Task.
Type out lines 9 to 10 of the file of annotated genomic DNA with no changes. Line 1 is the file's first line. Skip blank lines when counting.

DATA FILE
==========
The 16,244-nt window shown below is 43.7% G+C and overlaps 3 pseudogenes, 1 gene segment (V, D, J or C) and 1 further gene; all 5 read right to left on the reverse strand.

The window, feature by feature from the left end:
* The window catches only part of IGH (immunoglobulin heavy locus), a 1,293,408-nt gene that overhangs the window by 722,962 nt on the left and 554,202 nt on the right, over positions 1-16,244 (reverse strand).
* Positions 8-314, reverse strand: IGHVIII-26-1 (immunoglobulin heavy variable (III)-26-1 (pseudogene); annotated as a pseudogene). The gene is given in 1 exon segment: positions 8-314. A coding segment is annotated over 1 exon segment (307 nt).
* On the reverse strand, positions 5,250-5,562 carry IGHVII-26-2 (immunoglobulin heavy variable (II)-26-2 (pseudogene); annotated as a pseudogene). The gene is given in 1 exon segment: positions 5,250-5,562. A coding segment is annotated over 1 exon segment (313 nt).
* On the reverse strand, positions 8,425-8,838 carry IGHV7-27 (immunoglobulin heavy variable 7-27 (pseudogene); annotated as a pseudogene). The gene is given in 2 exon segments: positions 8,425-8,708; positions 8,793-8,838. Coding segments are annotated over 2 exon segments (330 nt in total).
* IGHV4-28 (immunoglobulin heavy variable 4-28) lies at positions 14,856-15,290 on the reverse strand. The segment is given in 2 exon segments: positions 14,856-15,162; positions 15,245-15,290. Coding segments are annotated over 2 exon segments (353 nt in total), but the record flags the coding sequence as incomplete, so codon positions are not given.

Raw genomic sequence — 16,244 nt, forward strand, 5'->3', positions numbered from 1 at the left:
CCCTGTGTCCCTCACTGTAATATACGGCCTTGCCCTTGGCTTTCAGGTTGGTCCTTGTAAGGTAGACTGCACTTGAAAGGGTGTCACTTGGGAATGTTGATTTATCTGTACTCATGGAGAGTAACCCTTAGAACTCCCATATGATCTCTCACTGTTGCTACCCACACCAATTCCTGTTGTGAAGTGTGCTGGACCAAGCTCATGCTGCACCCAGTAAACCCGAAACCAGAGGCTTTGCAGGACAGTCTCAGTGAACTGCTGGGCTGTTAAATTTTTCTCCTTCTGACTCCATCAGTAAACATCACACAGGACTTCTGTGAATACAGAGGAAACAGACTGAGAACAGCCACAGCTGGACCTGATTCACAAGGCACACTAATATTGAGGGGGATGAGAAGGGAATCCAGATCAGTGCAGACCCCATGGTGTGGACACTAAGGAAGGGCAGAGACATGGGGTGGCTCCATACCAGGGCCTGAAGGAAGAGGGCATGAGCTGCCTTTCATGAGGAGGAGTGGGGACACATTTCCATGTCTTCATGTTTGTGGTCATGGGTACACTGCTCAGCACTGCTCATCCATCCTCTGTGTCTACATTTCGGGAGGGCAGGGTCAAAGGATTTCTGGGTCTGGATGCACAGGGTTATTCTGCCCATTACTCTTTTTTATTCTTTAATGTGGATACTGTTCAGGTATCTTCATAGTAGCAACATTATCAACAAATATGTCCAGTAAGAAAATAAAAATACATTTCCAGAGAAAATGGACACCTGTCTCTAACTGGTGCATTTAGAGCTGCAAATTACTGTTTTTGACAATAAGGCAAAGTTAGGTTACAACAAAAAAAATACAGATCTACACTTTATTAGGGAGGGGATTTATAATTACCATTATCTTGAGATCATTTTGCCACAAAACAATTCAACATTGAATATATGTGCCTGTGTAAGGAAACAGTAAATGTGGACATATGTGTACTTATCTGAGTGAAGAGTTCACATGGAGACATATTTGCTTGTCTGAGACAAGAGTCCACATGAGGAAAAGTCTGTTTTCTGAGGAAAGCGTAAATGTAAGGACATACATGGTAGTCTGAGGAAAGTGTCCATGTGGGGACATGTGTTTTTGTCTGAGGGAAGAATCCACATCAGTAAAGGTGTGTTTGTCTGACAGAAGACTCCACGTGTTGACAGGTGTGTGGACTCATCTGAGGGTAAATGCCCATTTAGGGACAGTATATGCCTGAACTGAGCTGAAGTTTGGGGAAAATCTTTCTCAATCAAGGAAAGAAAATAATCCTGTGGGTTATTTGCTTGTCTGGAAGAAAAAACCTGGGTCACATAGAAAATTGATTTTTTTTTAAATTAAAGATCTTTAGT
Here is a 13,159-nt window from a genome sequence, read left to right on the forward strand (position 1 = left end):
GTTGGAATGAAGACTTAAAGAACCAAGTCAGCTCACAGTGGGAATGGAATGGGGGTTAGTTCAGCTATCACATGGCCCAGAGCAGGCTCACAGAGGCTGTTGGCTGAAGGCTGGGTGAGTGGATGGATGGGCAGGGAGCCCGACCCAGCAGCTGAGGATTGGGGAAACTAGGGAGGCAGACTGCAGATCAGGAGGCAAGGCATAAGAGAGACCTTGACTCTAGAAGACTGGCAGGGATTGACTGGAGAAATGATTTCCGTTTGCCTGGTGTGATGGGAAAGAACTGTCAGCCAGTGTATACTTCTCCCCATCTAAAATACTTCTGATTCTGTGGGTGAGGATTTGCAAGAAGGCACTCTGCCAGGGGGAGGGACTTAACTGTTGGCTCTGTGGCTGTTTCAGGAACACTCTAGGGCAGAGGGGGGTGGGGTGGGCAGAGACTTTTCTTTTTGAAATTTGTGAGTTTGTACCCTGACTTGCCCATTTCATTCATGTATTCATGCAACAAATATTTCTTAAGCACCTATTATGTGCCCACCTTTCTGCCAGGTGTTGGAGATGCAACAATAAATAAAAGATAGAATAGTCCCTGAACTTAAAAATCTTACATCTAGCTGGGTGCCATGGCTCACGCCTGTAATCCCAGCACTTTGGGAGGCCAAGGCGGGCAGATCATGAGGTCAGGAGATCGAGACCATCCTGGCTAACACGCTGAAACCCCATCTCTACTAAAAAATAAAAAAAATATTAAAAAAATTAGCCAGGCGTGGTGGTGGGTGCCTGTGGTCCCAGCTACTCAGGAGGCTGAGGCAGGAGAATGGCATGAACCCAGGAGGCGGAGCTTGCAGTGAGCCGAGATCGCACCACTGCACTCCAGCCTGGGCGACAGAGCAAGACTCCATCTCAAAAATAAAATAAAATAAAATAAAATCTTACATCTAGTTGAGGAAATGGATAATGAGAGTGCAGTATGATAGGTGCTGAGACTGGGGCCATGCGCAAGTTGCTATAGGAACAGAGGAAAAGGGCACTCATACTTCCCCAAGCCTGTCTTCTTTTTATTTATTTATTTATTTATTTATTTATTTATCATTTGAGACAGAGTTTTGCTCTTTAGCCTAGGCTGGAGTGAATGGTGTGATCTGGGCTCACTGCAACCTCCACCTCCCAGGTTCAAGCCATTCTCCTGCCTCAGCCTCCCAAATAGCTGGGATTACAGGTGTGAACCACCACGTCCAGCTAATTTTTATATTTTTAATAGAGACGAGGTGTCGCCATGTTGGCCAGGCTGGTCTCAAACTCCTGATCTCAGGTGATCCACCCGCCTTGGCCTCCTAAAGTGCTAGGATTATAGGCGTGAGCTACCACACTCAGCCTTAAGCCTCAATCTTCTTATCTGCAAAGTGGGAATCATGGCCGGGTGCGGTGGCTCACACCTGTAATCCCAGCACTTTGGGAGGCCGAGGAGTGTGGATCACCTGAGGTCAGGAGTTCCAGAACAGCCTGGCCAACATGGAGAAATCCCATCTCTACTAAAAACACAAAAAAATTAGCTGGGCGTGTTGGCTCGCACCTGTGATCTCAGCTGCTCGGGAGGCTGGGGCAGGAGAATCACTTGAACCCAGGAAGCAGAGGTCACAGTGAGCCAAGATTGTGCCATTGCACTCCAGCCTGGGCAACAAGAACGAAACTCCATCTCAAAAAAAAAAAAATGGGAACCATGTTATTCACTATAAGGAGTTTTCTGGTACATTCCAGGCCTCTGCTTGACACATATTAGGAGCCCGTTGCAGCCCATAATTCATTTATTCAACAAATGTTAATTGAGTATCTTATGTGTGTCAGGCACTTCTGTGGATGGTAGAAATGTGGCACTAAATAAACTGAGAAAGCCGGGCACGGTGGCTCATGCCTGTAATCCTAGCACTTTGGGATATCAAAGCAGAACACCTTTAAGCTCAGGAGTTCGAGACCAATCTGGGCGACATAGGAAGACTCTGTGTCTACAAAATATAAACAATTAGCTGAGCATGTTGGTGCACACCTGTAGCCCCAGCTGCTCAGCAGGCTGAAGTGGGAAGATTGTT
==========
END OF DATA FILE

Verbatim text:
CCCTGTGTCCCTCACTGTAATATACGGCCTTGCCCTTGGCTTTCAGGTTGGTCCTTGTAAGGTAGACTGCACTTGAAAGGGTGTCACTTGGGAATGTTGATTTATCTGTACTCATGGAGAGTAACCCTTAGAACTCCCATATGATCTCTCACTGTTGCTACCCACACCAATTCCTGTTGTGAAGTGTGCTGGACCAAGCTCATGCTGCACCCAGTAAACCCGAAACCAGAGGCTTTGCAGGACAGTCTCAGTGAACTGCTGGGCTGTTAAATTTTTCTCCTTCTGACTCCATCAGTAAACATCACACAGGACTTCTGTGAATACAGAGGAAACAGACTGAGAACAGCCACAGCTGGACCTGATTCACAAGGCACACTAATATTGAGGGGGATGAGAAGGGAATCCAGATCAGTGCAGACCCCATGGTGTGGACACTAAGGAAGGGCAGAGACATGGGGTGGCTCCATACCAGGGCCTGAAGGAAGAGGGCATGAGCTGCCTTTCATGAGGAGGAGTGGGGACACATTTCCATGTCTTCATGTTTGTGGTCATGGGTACACTGCTCAGCACTGCTCATCCATCCTCTGTGTCTACATTTCGGGAGGGCAGGGTCAAAGGATTTCTGGGTCTGGATGCACAGGGTTATTCTGCCCATTACTCTTTTTTATTCTTTAATGTGGATACTGTTCAGGTATCTTCATAGTAGCAACATTATCAACAAATATGTCCAGTAAGAAAATAAAAATACATTTCCAGAGAAAATGGACACCTGTCTCTAACTGGTGCATTTAGAGCTGCAAATTACTGTTTTTGACAATAAGGCAAAGTTAGGTTACAACAAAAAAAATACAGATCTACACTTTATTAGGGAGGGGATTTATAATTACCATTATCTTGAGATCATTTTGCCACAAAACAATTCAACATTGAATATATGTGCCTGTGTAAGGAAACAGTAAATGTGGACATATGTGTACTTATCTGAGTGAAGAGTTCACATGGAGACATATTTGCTTGTCTGAGACAAGAGTCCACATGAGGAAAAGTCTGTTTTCTGAGGAAAGCGTAAATGTAAGGACATACATGGTAGTCTGAGGAAAGTGTCCATGTGGGGACATGTGTTTTTGTCTGAGGGAAGAATCCACATCAGTAAAGGTGTGTTTGTCTGACAGAAGACTCCACGTGTTGACAGGTGTGTGGACTCATCTGAGGGTAAATGCCCATTTAGGGACAGTATATGCCTGAACTGAGCTGAAGTTTGGGGAAAATCTTTCTCAATCAAGGAAAGAAAATAATCCTGTGGGTTATTTGCTTGTCTGGAAGAAAAAACCTGGGTCACATAGAAAATTGATTTTTTTTTAAATTAAAGATCTTTAGT
Here is a 13,159-nt window from a genome sequence, read left to right on the forward strand (position 1 = left end):